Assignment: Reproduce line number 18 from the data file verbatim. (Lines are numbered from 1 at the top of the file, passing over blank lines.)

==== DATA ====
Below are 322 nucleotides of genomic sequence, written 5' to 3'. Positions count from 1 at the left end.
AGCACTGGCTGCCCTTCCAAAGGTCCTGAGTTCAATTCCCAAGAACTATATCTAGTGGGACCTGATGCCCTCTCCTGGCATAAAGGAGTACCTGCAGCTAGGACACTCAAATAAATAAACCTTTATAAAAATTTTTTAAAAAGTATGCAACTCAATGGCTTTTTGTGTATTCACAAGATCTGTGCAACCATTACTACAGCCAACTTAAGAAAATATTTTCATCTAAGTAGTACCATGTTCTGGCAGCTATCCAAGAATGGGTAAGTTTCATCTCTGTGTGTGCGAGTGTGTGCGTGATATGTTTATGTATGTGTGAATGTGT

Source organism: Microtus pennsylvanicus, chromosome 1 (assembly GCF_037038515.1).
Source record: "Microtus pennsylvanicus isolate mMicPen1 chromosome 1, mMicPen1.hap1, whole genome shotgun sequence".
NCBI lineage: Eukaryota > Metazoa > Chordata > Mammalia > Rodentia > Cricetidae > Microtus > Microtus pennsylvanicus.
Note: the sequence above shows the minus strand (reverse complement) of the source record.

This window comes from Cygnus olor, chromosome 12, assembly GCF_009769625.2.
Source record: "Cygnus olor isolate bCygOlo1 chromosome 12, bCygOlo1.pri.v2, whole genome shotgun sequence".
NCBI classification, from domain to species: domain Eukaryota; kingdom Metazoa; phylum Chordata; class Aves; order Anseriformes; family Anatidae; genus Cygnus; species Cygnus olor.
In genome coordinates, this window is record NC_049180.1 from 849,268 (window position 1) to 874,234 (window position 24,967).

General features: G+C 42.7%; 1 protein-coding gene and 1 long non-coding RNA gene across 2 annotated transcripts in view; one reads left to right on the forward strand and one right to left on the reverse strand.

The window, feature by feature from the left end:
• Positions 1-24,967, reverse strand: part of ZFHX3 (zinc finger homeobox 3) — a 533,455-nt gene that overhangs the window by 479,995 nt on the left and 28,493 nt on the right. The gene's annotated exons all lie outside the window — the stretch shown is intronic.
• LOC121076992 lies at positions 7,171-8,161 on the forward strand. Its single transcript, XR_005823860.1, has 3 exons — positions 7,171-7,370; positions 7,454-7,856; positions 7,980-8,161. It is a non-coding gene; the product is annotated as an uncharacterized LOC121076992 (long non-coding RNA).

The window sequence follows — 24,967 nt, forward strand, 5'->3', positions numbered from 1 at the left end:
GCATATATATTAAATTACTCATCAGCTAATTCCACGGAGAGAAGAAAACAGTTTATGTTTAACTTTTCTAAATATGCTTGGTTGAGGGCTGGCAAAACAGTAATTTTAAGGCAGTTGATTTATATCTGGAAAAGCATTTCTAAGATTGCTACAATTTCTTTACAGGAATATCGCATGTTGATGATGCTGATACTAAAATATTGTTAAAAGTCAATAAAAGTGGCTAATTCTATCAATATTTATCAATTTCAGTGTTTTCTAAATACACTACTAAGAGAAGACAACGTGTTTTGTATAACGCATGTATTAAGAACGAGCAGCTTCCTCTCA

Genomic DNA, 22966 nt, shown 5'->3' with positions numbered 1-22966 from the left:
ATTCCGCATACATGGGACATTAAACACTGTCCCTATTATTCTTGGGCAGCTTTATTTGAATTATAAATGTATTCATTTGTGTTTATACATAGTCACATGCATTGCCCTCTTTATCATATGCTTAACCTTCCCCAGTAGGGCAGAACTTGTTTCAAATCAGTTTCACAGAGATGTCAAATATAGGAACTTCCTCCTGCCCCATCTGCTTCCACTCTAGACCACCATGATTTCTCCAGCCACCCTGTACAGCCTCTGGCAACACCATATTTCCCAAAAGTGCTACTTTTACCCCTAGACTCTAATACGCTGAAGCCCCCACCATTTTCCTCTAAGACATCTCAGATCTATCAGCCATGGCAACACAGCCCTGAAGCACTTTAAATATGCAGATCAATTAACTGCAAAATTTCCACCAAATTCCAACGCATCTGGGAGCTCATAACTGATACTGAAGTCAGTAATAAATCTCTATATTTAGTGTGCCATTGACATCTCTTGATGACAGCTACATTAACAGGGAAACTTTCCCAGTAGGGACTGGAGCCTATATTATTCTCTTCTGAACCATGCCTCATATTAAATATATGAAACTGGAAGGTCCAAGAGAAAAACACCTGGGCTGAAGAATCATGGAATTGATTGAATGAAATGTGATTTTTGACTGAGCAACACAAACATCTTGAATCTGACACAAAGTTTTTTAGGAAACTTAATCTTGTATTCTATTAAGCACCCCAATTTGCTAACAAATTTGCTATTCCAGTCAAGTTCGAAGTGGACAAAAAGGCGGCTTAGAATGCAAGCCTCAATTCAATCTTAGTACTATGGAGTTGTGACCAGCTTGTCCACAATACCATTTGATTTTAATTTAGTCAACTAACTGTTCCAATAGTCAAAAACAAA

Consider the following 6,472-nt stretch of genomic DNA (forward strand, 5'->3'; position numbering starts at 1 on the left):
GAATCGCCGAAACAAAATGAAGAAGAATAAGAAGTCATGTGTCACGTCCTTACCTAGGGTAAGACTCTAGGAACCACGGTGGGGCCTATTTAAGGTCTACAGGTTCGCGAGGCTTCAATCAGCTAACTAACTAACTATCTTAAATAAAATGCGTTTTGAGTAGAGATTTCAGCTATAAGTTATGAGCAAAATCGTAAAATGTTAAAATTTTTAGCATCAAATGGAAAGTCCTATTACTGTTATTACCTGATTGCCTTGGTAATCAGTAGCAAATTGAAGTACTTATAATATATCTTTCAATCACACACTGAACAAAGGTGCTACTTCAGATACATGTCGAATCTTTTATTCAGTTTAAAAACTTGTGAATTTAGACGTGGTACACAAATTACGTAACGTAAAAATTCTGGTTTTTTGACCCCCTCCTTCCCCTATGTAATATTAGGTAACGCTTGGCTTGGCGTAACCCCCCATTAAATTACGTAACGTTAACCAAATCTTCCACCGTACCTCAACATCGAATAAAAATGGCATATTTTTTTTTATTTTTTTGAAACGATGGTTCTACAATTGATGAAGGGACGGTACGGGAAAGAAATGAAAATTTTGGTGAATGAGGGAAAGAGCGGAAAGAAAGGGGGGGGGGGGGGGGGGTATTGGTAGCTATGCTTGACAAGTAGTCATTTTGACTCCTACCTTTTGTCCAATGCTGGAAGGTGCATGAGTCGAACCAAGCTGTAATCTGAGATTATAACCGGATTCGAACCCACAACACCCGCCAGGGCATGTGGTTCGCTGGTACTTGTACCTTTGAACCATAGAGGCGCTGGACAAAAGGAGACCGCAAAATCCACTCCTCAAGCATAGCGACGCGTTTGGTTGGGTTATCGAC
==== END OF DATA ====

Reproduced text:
ATTCCGCATACATGGGACATTAAACACTGTCCCTATTATTCTTGGGCAGCTTTATTTGAATTATAAATGTATTCATTTGTGTTTATACATAGTCACATGCATTGCCCTCTTTATCATATGCTTAACCTTCCCCAGTAGGGCAGAACTTGTTTCAAATCAGTTTCACAGAGATGTCAAATATAGGAACTTCCTCCTGCCCCATCTGCTTCCACTCTAGACCACCATGATTTCTCCAGCCACCCTGTACAGCCTCTGGCAACACCATATTTCCCAAAAGTGCTACTTTTACCCCTAGACTCTAATACGCTGAAGCCCCCACCATTTTCCTCTAAGACATCTCAGATCTATCAGCCATGGCAACACAGCCCTGAAGCACTTTAAATATGCAGATCAATTAACTGCAAAATTTCCACCAAATTCCAACGCATCTGGGAGCTCATAACTGATACTGAAGTCAGTAATAAATCTCTATATTTAGTGTGCCATTGACATCTCTTGATGACAGCTACATTAACAGGGAAACTTTCCCAGTAGGGACTGGAGCCTATATTATTCTCTTCTGAACCATGCCTCATATTAAATATATGAAACTGGAAGGTCCAAGAGAAAAACACCTGGGCTGAAGAATCATGGAATTGATTGAATGAAATGTGATTTTTGACTGAGCAACACAAACATCTTGAATCTGACACAAAGTTTTTTAGGAAACTTAATCTTGTATTCTATTAAGCACCCCAATTTGCTAACAAATTTGCTATTCCAGTCAAGTTCGAAGTGGACAAAAAGGCGGCTTAGAATGCAAGCCTCAATTCAATCTTAGTACTATGGAGTTGTGACCAGCTTGTCCACAATACCATTTGATTTTAATTTAGTCAACTAACTGTTCCAATAGTCAAAAACAAA